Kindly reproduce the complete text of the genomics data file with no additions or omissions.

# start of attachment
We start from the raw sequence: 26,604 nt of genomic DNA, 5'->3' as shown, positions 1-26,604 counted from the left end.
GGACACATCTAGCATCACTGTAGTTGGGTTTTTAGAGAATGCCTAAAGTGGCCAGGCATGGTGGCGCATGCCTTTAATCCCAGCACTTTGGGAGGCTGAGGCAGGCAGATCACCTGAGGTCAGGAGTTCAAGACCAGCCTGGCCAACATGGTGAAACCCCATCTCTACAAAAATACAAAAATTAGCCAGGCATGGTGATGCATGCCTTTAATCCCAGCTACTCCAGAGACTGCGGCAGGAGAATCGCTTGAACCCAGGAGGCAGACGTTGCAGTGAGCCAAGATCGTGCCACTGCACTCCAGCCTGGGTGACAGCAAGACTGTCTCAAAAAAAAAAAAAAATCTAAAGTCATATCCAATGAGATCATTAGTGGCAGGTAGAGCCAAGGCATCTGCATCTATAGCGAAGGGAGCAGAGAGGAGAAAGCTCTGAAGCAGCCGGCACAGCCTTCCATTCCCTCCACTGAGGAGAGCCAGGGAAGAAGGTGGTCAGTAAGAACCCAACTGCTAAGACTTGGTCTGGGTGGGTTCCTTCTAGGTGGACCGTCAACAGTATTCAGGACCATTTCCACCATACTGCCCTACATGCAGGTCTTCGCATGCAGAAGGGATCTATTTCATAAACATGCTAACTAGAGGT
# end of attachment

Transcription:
We start from the raw sequence: 26,604 nt of genomic DNA, 5'->3' as shown, positions 1-26,604 counted from the left end.
GGACACATCTAGCATCACTGTAGTTGGGTTTTTAGAGAATGCCTAAAGTGGCCAGGCATGGTGGCGCATGCCTTTAATCCCAGCACTTTGGGAGGCTGAGGCAGGCAGATCACCTGAGGTCAGGAGTTCAAGACCAGCCTGGCCAACATGGTGAAACCCCATCTCTACAAAAATACAAAAATTAGCCAGGCATGGTGATGCATGCCTTTAATCCCAGCTACTCCAGAGACTGCGGCAGGAGAATCGCTTGAACCCAGGAGGCAGACGTTGCAGTGAGCCAAGATCGTGCCACTGCACTCCAGCCTGGGTGACAGCAAGACTGTCTCAAAAAAAAAAAAAAATCTAAAGTCATATCCAATGAGATCATTAGTGGCAGGTAGAGCCAAGGCATCTGCATCTATAGCGAAGGGAGCAGAGAGGAGAAAGCTCTGAAGCAGCCGGCACAGCCTTCCATTCCCTCCACTGAGGAGAGCCAGGGAAGAAGGTGGTCAGTAAGAACCCAACTGCTAAGACTTGGTCTGGGTGGGTTCCTTCTAGGTGGACCGTCAACAGTATTCAGGACCATTTCCACCATACTGCCCTACATGCAGGTCTTCGCATGCAGAAGGGATCTATTTCATAAACATGCTAACTAGAGGT